The archivists also located two boxes of early 1800s chancery causes that had been pulled from their original drawers in 1938 by the Works Progress Administration (WPA) as part of its inventorying of courthouses. This was a significant discovery given that much of Middlesex County’s loose records were destroyed during the Civil War. They were transferred to LVA along with the aforementioned pre-1913 chancery causes to be processed and indexed. Budget permitting, they will be digitally scanned and the images will be added to the Middlesex County chancery presently found in the Chancery Records Index.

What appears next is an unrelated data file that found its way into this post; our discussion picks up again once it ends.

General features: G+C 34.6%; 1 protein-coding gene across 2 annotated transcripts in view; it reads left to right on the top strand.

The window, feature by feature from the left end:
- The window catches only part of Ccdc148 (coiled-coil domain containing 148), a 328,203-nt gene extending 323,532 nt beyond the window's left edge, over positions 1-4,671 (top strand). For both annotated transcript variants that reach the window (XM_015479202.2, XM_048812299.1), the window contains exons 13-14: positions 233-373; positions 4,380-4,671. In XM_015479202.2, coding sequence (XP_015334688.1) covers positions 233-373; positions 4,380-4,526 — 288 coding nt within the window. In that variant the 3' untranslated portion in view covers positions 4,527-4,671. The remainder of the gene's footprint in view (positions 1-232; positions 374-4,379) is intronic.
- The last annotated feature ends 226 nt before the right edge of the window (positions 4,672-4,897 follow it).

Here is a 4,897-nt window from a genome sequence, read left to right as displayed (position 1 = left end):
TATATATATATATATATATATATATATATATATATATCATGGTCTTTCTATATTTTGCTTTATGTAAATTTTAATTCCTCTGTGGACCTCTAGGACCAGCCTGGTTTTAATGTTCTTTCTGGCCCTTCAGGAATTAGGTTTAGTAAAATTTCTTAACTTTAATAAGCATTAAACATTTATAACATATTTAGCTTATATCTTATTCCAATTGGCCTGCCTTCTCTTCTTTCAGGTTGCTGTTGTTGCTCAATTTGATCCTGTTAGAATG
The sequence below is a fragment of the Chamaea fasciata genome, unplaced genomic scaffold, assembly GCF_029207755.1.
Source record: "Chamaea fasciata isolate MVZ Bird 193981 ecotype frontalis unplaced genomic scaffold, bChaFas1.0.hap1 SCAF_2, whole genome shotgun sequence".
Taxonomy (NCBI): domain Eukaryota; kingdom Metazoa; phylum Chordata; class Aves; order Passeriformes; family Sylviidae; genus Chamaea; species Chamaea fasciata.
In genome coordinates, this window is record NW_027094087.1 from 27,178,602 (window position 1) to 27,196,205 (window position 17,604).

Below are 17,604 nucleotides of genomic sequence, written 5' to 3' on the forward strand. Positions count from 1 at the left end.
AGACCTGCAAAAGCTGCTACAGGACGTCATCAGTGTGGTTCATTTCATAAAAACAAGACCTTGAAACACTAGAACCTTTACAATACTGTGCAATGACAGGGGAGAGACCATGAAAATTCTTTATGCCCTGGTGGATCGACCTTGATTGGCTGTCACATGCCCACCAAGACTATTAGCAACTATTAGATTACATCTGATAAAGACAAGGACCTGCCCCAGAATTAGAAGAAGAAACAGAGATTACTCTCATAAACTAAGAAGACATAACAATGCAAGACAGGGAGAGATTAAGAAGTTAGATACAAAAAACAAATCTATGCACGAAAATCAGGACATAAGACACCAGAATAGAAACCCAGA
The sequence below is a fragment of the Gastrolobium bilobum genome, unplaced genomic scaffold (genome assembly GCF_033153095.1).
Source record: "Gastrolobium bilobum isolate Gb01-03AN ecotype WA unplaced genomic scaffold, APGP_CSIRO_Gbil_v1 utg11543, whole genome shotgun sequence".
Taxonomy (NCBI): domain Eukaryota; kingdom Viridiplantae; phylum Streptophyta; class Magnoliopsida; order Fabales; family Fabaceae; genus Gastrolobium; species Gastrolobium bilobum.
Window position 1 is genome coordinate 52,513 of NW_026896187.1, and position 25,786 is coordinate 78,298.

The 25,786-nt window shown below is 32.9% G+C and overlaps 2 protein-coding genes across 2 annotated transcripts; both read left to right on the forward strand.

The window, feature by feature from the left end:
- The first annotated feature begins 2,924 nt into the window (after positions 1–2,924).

The archivists also identified records that are nonpermanent, mainly printed material, of which the circuit court clerk can dispose. Moreover, the archivists identified volumes in need of conservation treatment including the county’s Free Negro Register, a record of great historical importance to African American … read more »